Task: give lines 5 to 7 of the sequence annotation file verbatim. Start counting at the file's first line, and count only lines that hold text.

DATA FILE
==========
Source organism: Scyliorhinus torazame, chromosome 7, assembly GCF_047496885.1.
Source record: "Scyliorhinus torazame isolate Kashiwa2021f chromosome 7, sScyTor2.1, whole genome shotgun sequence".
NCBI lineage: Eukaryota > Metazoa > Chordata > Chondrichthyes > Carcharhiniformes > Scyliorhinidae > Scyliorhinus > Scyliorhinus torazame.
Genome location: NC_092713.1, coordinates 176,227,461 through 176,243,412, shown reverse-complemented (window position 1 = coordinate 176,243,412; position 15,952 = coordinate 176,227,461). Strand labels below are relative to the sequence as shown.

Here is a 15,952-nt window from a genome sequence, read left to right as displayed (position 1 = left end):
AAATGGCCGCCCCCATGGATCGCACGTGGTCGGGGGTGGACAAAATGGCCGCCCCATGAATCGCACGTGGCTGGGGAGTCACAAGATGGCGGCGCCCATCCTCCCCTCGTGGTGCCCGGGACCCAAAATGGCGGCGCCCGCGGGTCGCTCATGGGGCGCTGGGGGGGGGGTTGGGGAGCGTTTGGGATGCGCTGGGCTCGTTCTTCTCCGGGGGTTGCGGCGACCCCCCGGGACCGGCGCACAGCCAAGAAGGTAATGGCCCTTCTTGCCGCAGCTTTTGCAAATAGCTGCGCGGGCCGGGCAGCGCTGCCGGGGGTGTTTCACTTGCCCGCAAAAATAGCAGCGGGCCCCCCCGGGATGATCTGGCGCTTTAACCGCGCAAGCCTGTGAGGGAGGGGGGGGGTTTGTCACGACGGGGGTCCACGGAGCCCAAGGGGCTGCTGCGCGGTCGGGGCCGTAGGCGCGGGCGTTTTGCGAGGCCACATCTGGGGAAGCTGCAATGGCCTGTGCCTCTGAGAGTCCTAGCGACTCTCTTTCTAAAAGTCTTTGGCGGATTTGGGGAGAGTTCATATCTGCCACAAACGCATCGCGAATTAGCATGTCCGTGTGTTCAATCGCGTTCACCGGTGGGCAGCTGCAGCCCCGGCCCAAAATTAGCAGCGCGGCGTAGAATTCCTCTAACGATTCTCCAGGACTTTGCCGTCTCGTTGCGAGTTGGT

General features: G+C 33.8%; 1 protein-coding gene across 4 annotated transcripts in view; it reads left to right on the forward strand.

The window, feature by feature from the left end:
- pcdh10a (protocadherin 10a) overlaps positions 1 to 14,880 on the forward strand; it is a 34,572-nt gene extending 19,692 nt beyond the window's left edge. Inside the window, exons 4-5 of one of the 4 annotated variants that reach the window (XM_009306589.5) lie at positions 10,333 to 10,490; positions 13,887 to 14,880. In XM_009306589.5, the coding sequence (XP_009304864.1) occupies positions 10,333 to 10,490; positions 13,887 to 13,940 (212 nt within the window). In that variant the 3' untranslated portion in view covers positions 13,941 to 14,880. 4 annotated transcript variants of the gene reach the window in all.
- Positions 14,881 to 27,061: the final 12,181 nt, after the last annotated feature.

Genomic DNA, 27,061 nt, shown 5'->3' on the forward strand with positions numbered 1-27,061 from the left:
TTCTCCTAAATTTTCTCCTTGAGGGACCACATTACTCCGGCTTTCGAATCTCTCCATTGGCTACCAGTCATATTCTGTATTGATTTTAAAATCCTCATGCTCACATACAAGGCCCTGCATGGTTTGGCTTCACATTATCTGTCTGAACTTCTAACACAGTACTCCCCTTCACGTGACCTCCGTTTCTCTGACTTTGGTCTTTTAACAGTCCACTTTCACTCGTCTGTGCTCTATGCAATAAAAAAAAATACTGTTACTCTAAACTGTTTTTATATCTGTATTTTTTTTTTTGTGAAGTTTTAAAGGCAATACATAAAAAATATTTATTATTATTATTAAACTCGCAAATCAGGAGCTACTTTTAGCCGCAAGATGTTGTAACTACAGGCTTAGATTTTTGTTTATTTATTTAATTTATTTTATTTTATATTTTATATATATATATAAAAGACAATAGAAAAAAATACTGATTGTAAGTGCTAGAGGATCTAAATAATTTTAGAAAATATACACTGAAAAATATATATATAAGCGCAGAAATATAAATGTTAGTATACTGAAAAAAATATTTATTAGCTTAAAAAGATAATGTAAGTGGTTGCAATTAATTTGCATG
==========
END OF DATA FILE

Here is a 15,952-nt window from a genome sequence, read left to right as displayed (position 1 = left end):
AAATGGCCGCCCCCATGGATCGCACGTGGTCGGGGGTGGACAAAATGGCCGCCCCATGAATCGCACGTGGCTGGGGAGTCACAAGATGGCGGCGCCCATCCTCCCCTCGTGGTGCCCGGGACCCAAAATGGCGGCGCCCGCGGGTCGCTCATGGGGCGCTGGGGGGGGGGTTGGGGAGCGTTTGGGATGCGCTGGGCTCGTTCTTCTCCGGGGGTTGCGGCGACCCCCCGGGACCGGCGCACAGCCAAGAAGGTAATGGCCCTTCTTGCCGCAGCTTTTGCAAATAGCTGCGCGGGCCGGGCAGCGCTGCCGGGGGTGTTTCACTTGCCCGCAAAAATAGCAGCGGGCCCCCCCGGGATGATCTGGCGCTTTAACCGCGCAAGCCTGTGAGGGAGGGGGGGGGTTTGTCACGACGGGGGTCCACGGAGCCCAAGGGGCTGCTGCGCGGTCGGGGCCGTAGGCGCGGGCGTTTTGCGAGGCCACATCTGGGGAAGCTGCAATGGCCTGTGCCTCTGAGAGTCCTAGCGACTCTCTTTCTAAAAGTCTTTGGCGGATTTGGGGAGAGTTCATATCTGCCACAAACGCATCGCGAATTAGCATGTCCGTGTGTTCAATCGCGTTCACCGGTGGGCAGCTGCAGCCCCGGCCCAAAATTAGCAGCGCGGCGTAGAATTCCTCTAACGATTCTCCAGGACTTTGCCGTCTCGTTGCGAGTTGGT

General features: G+C 33.8%; 1 protein-coding gene across 4 annotated transcripts in view; it reads left to right on the forward strand.